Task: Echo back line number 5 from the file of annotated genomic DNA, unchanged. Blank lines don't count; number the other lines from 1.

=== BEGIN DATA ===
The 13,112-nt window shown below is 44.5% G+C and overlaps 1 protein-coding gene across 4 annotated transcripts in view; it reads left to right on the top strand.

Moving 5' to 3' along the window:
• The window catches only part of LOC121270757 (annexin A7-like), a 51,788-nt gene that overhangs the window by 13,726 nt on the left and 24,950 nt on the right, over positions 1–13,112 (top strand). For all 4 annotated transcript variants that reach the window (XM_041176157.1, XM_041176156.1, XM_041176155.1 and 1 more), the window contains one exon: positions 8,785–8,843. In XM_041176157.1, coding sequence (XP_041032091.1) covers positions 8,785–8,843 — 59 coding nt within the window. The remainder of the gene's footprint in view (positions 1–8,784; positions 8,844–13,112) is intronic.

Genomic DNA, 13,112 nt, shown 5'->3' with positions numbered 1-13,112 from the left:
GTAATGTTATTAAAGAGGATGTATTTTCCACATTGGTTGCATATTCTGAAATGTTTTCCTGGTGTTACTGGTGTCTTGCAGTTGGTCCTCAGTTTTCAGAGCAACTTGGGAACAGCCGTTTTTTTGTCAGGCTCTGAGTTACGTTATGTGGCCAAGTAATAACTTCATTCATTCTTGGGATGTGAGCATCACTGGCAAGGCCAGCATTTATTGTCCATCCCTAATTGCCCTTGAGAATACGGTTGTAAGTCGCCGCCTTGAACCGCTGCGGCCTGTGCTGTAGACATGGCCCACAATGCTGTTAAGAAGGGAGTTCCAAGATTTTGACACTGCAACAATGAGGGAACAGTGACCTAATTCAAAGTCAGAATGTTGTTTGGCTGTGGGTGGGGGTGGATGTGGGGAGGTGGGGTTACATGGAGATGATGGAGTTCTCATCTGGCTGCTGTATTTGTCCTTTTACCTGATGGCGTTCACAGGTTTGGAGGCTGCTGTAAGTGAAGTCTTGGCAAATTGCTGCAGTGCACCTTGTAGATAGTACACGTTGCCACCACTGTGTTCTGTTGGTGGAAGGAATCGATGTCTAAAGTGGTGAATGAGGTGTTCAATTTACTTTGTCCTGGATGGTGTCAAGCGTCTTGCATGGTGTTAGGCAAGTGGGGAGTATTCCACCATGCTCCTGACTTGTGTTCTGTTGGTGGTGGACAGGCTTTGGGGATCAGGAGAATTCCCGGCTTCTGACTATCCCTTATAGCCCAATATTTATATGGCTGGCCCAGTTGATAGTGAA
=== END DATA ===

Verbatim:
GTAATGTTATTAAAGAGGATGTATTTTCCACATTGGTTGCATATTCTGAAATGTTTTCCTGGTGTTACTGGTGTCTTGCAGTTGGTCCTCAGTTTTCAGAGCAACTTGGGAACAGCCGTTTTTTTGTCAGGCTCTGAGTTACGTTATGTGGCCAAGTAATAACTTCATTCATTCTTGGGATGTGAGCATCACTGGCAAGGCCAGCATTTATTGTCCATCCCTAATTGCCCTTGAGAATACGGTTGTAAGTCGCCGCCTTGAACCGCTGCGGCCTGTGCTGTAGACATGGCCCACAATGCTGTTAAGAAGGGAGTTCCAAGATTTTGACACTGCAACAATGAGGGAACAGTGACCTAATTCAAAGTCAGAATGTTGTTTGGCTGTGGGTGGGGGTGGATGTGGGGAGGTGGGGTTACATGGAGATGATGGAGTTCTCATCTGGCTGCTGTATTTGTCCTTTTACCTGATGGCGTTCACAGGTTTGGAGGCTGCTGTAAGTGAAGTCTTGGCAAATTGCTGCAGTGCACCTTGTAGATAGTACACGTTGCCACCACTGTGTTCTGTTGGTGGAAGGAATCGATGTCTAAAGTGGTGAATGAGGTGTTCAATTTACTTTGTCCTGGATGGTGTCAAGCGTCTTGCATGGTGTTAGGCAAGTGGGGAGTATTCCACCATGCTCCTGACTTGTGTTCTGTTGGTGGTGGACAGGCTTTGGGGATCAGGAGAATTCCCGGCTTCTGACTATCCCTTATAGCCCAATATTTATATGGCTGGCCCAGTTGATAGTGAA